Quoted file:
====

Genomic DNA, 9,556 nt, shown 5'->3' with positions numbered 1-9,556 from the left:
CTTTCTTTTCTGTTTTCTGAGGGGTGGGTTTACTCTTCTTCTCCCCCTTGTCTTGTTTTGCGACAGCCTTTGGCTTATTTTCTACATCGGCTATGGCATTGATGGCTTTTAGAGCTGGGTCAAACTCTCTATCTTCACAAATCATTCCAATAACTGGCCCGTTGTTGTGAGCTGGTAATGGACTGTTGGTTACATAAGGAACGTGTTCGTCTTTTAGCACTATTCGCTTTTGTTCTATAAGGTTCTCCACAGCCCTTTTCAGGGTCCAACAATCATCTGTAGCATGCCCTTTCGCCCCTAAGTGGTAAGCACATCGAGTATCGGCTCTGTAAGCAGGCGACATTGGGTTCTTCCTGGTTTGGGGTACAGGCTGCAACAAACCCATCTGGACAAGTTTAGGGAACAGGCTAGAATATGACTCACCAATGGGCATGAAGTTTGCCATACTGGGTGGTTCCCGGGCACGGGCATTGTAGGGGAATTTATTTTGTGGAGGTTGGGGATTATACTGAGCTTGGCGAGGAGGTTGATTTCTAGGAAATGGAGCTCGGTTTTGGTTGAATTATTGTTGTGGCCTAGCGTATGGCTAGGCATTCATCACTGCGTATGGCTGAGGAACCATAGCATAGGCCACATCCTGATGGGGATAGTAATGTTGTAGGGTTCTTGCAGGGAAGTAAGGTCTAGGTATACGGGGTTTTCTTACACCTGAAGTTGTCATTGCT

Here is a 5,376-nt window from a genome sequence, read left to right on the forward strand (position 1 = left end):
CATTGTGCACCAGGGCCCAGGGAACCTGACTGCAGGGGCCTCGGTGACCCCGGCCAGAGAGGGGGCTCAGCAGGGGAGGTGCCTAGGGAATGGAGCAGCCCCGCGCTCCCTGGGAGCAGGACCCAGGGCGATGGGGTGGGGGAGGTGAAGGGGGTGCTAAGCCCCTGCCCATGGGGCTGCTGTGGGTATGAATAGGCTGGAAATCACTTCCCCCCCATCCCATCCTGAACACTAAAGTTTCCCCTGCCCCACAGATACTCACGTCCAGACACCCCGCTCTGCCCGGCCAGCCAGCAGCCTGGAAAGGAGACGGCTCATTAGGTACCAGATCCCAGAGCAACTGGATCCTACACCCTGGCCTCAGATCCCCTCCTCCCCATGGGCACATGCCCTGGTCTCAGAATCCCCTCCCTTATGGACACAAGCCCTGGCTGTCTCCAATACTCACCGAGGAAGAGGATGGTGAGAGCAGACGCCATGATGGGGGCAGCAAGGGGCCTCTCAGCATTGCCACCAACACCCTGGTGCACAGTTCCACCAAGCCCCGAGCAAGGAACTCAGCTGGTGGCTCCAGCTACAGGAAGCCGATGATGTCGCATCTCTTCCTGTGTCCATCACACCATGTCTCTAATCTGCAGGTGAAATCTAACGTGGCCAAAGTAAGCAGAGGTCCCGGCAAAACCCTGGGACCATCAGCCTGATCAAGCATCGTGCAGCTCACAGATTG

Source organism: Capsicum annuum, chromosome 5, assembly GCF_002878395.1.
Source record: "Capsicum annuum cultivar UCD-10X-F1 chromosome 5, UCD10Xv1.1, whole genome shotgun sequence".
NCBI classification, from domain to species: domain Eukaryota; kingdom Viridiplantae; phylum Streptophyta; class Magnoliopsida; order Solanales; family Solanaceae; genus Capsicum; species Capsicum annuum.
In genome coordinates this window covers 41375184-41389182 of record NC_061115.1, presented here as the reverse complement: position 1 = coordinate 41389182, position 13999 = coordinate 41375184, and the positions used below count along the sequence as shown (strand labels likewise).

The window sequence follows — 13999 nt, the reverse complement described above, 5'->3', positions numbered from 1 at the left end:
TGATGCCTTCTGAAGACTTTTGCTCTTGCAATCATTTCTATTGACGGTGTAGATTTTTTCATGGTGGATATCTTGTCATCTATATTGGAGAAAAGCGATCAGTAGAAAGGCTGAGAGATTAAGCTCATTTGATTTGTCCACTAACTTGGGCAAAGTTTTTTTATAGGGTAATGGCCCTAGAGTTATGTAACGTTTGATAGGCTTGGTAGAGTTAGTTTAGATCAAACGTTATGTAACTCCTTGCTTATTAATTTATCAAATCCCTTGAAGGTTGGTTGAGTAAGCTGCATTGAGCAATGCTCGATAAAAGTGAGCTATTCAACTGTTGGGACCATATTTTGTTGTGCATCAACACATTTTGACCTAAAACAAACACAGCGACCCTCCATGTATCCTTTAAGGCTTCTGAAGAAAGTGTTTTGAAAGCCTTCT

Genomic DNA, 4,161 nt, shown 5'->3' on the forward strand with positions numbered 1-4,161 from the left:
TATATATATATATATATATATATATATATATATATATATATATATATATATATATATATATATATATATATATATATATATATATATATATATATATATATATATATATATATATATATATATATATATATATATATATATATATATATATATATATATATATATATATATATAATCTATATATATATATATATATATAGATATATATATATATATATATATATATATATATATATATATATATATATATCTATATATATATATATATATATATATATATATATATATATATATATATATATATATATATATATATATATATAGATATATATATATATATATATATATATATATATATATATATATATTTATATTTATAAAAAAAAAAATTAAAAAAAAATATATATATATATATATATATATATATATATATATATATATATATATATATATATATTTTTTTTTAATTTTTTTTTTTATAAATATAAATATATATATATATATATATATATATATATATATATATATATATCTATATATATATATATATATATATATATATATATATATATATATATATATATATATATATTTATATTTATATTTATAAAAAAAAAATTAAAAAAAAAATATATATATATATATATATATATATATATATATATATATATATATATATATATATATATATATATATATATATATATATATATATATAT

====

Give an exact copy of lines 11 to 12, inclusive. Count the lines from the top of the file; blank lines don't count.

Genomic DNA, 4,161 nt, shown 5'->3' on the forward strand with positions numbered 1-4,161 from the left:
TATATATATATATATATATATATATATATATATATATATATATATATATATATATATATATATATATATATATATATATATATATATATATATATATATATATATATATATATATATATATATATATATATATATATATATATATATATATATATATATATATATATATATATAATCTATATATATATATATATATATAGATATATATATATATATATATATATATATATATATATATATATATATATATCTATATATATATATATATATATATATATATATATATATATATATATATATATATATATATATATATATATATAGATATATATATATATATATATATATATATATATATATATATATATTTATATTTATAAAAAAAAAAATTAAAAAAAAATATATATATATATATATATATATATATATATATATATATATATATATATATATATATTTTTTTTTAATTTTTTTTTTTATAAATATAAATATATATATATATATATATATATATATATATATATATATATATCTATATATATATATATATATATATATATATATATATATATATATATATATATATATATATTTATATTTATATTTATAAAAAAAAAATTAAAAAAAAAATATATATATATATATATATATATATATATATATATATATATATATATATATATATATATATATATATATATATATATATATATATATAT